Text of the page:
An equal opportunities policy plays an important role in the character and culture of your group. It shows your members, potential members and the world in general that you are an open, inclusive and welcoming group.
Going through the process of writing a policy can be beneficial in itself. Taking some time to think about and formalise your approach to equal opportunities can help you to identify the things you do well and highlight some areas where you could be doing better. A formal document will also help bring the message home and encourage anyone connected with the organisation to think about inclusivity.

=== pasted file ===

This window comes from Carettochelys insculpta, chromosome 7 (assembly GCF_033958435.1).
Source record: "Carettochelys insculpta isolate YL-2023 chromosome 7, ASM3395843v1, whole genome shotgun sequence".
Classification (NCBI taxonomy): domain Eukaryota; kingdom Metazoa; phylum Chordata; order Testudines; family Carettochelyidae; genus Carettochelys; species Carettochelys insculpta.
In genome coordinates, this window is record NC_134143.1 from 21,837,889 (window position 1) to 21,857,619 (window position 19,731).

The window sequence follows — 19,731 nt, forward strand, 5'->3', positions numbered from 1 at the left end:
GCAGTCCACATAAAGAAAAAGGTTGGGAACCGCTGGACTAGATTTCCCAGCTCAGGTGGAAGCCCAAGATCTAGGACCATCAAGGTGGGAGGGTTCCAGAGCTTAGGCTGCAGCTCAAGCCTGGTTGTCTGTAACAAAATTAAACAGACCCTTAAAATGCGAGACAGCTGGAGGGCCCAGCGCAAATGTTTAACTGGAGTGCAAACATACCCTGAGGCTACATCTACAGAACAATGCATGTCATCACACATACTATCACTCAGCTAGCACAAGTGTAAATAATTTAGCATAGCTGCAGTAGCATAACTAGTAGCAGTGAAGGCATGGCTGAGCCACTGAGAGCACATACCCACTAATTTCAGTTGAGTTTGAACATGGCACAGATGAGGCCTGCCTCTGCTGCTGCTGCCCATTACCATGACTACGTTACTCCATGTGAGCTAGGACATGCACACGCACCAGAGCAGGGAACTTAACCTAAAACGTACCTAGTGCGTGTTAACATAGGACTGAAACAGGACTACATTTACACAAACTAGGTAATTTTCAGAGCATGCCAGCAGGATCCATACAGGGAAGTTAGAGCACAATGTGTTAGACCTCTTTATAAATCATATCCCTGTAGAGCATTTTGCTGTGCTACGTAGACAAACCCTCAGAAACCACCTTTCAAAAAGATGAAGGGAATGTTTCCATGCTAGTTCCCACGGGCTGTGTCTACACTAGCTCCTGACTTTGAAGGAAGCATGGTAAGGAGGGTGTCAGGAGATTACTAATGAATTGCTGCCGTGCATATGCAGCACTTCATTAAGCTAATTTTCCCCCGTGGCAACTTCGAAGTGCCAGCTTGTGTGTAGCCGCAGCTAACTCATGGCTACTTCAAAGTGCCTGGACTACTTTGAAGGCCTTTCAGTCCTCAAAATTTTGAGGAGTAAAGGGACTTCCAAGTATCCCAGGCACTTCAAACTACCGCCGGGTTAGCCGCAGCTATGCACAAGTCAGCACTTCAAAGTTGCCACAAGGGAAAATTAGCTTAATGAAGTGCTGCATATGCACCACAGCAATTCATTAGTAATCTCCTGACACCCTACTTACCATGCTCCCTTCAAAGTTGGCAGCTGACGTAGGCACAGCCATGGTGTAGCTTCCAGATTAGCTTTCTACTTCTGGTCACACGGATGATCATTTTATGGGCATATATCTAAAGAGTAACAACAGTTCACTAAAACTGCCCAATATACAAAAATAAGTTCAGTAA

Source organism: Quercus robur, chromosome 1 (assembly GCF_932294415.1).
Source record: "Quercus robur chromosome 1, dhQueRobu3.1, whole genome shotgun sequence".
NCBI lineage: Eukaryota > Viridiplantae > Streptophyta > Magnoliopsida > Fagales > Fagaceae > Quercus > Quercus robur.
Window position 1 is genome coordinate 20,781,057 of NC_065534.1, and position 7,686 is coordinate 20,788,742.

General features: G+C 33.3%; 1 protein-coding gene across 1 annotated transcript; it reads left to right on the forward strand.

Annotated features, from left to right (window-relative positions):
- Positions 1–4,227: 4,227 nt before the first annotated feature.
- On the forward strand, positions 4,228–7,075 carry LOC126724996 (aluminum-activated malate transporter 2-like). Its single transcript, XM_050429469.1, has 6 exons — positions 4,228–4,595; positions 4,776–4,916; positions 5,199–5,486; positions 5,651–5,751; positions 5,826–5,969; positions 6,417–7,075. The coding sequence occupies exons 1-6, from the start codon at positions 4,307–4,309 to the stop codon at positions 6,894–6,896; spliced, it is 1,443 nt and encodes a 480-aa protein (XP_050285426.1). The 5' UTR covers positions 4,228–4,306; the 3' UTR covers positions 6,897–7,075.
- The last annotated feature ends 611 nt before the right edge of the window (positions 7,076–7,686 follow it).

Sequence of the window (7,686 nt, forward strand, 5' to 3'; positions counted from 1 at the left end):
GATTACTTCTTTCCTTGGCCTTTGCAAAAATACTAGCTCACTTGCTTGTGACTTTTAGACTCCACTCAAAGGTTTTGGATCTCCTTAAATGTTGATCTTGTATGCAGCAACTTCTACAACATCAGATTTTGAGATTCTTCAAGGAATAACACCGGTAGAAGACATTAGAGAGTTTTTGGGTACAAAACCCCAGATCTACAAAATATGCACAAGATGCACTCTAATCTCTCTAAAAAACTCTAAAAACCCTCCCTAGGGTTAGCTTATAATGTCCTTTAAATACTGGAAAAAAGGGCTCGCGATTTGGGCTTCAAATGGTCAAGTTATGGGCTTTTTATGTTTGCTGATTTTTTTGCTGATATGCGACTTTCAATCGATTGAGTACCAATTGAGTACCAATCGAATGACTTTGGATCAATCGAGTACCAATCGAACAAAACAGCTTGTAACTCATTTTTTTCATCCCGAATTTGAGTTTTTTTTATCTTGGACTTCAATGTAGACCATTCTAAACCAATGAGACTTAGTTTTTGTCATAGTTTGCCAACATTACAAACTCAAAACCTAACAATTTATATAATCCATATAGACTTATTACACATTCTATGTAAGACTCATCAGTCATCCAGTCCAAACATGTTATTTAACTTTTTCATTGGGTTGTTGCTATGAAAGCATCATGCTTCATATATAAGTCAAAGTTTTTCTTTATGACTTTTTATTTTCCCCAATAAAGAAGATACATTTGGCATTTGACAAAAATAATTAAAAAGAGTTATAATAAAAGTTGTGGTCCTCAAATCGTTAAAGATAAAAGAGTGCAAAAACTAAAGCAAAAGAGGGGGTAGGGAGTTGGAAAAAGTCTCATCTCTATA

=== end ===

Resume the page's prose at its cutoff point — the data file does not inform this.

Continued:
Aside from these benefits there are practical advantages too. Although it’s not a legal requirement many funders ask for an equal opportunities policy and if there are ever any complaints or disputes relating to discrimination having a policy in place will provide a clear framework to ensure they are handled fairly and effectively.
What should be in the policy?
They can be quite simple documents and you don’t need a huge amount of detail. The key factors are:
- your commitment to equal opportunities
- your aims in relation to equal opportunities
- procedures for ensuring equal opportunities
- review of the policy
- groups who submit DBS checks should include an ex-offenders policy
We hope you find this Making Music resource useful. If you have any comments or suggestions about the guidance please contact us. Whilst every effort is made to ensure that the content of this guidance is accurate and up to date, Making Music do not warrant, nor accept any liability or responsibility for the completeness or accuracy of the content, or for any loss which may arise from reliance on the information contained in it.